As one might expect from this prefatory poem, many poems of this book deal with the condition of being Chinese in America, which is not depicted as a hospitable host country to her duskier immigrants. In “Millenium, Six Songs,” for example, Chin presents this series of images:

Black swollen fruit dangling on a limb Red forgotten flesh sprayed across the prairie Parched brown vines creeping over the wall Yellow winged pollen, invisible enemies

Each image represents an American minority group with a reminder of its maltreatment in America—the blacks who were lynched, the “red” Indians who suffered near genocide, the brown Mexicans who are stereotyped as illegal immigrants, and the diasporic yellow Asians who, though guiltless, were herded into concentration camps. In addition to such critiques of American society, several poems deal with the anxiety of assimilation, the sense of loss of their originary cultures that occurs as immigrants acculturate into American society. Thus, in a poem about her thirty-sixth birthday, Chin regrets her aging as well as her forgetting:

That half is almost gone,

the Chinese half,

The fair side of a peach,

Darkened by the knife of time. . . .

(Incidentally, it should be noted that each line of this poem is sliced into two halves by the printing and that the peach is a Chinese symbol of longevity, even of immortality.) The title of another poem wryly notes that “The Colonial Language Is English,” the language with which she perforce writes and by which her mind is presumably colonized. In “Identity Poem (#99),” reminiscent of her own Oregon childhood experience, Chin asks: “Are you the sky—or the allegory for loneliness?/ Are you the only Chinese restaurant in Roseburg, Oregon?/ A half-breed war orphan—adopted by proper Christians?”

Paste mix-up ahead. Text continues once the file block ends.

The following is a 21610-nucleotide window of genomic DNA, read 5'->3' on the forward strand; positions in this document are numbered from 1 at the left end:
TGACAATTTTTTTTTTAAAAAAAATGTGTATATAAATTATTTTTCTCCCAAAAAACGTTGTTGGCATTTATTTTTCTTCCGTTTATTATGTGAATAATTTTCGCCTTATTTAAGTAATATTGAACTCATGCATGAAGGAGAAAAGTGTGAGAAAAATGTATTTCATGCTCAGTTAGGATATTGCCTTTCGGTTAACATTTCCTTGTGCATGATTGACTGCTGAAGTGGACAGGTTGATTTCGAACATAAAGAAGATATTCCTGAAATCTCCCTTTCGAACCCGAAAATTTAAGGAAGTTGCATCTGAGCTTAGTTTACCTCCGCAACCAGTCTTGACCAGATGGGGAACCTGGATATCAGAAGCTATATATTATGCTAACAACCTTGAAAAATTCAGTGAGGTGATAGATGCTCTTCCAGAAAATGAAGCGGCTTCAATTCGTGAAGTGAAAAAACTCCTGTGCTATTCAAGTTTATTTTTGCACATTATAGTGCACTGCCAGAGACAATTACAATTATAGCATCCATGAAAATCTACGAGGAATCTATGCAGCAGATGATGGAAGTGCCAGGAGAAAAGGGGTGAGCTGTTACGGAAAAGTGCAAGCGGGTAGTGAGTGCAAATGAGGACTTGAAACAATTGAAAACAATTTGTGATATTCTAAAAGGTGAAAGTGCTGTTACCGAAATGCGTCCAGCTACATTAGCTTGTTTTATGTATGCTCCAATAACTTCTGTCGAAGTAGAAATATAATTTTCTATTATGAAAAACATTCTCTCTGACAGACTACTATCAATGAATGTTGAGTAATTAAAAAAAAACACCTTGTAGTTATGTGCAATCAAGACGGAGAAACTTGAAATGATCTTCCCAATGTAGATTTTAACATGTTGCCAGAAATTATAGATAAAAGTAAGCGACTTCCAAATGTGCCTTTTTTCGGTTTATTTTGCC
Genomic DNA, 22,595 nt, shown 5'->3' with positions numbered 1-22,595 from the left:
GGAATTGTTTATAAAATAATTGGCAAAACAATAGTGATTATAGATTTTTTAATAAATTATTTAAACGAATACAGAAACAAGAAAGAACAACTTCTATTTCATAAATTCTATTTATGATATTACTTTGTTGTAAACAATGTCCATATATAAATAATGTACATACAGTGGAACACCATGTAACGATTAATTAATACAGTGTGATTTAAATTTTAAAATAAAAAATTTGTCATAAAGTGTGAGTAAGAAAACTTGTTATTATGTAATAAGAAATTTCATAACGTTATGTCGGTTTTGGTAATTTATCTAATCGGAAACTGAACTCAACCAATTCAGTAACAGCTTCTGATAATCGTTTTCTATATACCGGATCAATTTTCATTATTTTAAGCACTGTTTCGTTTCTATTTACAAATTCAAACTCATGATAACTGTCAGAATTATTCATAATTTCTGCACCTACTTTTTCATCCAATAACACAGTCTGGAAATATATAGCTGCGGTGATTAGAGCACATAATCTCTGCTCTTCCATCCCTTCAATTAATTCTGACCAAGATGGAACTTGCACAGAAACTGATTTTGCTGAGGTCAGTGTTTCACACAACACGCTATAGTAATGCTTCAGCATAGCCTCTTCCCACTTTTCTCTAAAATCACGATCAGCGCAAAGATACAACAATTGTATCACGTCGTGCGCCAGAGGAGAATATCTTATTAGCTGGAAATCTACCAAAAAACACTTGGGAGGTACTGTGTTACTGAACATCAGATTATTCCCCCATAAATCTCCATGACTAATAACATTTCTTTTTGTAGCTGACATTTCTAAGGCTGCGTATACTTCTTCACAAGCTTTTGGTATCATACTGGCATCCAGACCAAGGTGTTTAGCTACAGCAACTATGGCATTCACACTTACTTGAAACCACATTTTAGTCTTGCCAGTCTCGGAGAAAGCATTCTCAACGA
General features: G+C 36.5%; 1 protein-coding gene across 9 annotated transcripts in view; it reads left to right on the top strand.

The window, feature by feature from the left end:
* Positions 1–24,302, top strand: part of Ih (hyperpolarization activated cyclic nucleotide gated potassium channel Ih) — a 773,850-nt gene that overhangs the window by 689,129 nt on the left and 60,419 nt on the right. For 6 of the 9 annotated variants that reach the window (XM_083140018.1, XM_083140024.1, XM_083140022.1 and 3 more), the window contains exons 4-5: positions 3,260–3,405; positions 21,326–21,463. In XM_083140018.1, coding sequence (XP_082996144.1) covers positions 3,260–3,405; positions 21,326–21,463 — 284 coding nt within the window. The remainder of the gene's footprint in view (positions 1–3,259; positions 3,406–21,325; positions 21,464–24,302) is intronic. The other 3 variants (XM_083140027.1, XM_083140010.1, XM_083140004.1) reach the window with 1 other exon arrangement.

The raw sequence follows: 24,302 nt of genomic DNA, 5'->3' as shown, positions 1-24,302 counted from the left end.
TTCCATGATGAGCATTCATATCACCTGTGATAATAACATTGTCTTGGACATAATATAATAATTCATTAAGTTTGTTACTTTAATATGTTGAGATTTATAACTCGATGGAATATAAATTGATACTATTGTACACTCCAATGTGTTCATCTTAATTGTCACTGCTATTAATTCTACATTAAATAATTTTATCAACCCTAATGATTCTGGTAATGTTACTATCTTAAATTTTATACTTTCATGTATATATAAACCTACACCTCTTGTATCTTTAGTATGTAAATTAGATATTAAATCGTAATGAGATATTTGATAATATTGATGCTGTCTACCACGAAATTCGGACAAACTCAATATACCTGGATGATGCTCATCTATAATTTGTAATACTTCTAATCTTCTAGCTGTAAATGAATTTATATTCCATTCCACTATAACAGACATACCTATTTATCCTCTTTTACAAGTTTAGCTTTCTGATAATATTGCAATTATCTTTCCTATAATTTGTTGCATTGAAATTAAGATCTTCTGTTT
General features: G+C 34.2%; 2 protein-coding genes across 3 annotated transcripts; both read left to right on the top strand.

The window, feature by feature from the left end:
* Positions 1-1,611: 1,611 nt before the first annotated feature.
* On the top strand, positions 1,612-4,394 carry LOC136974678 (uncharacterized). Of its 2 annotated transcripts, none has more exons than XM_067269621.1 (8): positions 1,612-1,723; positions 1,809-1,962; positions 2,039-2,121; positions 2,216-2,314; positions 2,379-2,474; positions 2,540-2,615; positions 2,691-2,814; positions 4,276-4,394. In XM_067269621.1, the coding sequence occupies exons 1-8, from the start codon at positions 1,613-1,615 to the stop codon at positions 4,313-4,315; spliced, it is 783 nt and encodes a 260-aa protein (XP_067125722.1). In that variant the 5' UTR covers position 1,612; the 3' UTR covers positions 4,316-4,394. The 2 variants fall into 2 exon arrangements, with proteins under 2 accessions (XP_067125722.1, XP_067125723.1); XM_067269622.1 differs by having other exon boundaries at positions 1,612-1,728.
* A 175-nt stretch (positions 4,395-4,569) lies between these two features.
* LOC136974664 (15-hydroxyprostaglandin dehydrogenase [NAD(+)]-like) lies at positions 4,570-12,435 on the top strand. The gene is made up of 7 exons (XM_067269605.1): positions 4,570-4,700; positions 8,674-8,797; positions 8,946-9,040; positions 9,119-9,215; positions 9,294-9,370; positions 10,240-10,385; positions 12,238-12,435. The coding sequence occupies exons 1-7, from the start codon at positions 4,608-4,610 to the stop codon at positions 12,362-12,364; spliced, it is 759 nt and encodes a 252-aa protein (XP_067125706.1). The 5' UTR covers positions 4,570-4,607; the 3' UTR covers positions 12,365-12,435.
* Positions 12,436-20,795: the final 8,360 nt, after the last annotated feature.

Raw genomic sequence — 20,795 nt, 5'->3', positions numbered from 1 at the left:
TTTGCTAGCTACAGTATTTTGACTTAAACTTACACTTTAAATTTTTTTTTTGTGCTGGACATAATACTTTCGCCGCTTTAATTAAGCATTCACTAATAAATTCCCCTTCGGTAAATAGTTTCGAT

If the immigrant’s experience of America is troubled by angst, the memory of the originary land across the Pacific is also often fraught with pain and peril even as it recalls a rich and fabulous past. “Cauldron,” for instance, a poem whose stanza form visually recapitulates the Chinese vessel, is interlarded with allusions to the glorious Chou dynasty city of Xian (c. 1000 b.c.e.), the elegant Han dynasty city of Loyang (c. 200 b.c.e.), even the storied Shaolin temple of the martial arts, but the main narrative is set in the bloody and violent years of Yuan Shih Kai’s presidency (1913-1916) when Chin’s grandmother had to rescue her daughter from being sold into bondage by a relative. Again, “Bold Beauty,” is a reimagining of Ts’ai Yen (c. 200 c.e.), one of China’s earliest and most celebrated women poets, but it is notable that Chin’s reconstruction of this figure is a more sanguinary and vengeful personage than Ts’ai Yen’s own self-portrait, which emphasizes her Confucian qualities of filiality and maternity. Chin’s book also offers more contemporaneous, but equally disturbing, recollections of China. “Hong Kong Fathersong,” for instance, describes a modern philandering, gambling Chinese father who pursues Caucasian women; this character, one gathers, is at least partially based on Chin’s own father, who admired blondes to the point of renaming his daughters Marilyn and Jane after the blond film stars Monroe and Mansfield, and who eventually deserted his Chinese wife for a blonde woman.

A second major theme of Chin’s book concerns the woe of being woman. As one might anticipate, several poems that elaborate this theme deal with the life and death of Chin’s own mother. “My father escorts my mother/ From girlhood to unhappiness,” Chin forthrightly says in the poem “Chinese Quatrains (The Woman in Tomb 44),” one of several movingly elegiac poems about her mother. Chin bitterly proclaims her mother’s death to be her “finest hour” in “Altar (#3).” Another aspect of women’s experience is the inequity between the sexes, an inequity that is not just specific to Chin’s family or to the Chinese. “The Cock’s Wife,” for instance, is a wry fable of universal application: The cock “is still beautiful” and alive “in the end of the millennium,” whereas the hen is served up on “the imperial table,” and when the younger generation of “yellow” chicks take her case to The Hague, the court of world opinion only joins in devouring her.

In another fablelike allegory, “Mortar and Pestle,” Chin tells of the punishment that women inflict upon themselves. They strive for a mortarlike and yanglike success in their professional careers as well as a pestlelike and yinlike success in their home lives; the tao of striving to be this doubly achieving woman is only to be purchased by the self- begotten “cruelty” of “Sister Mortar pounding on Sister Pestle.”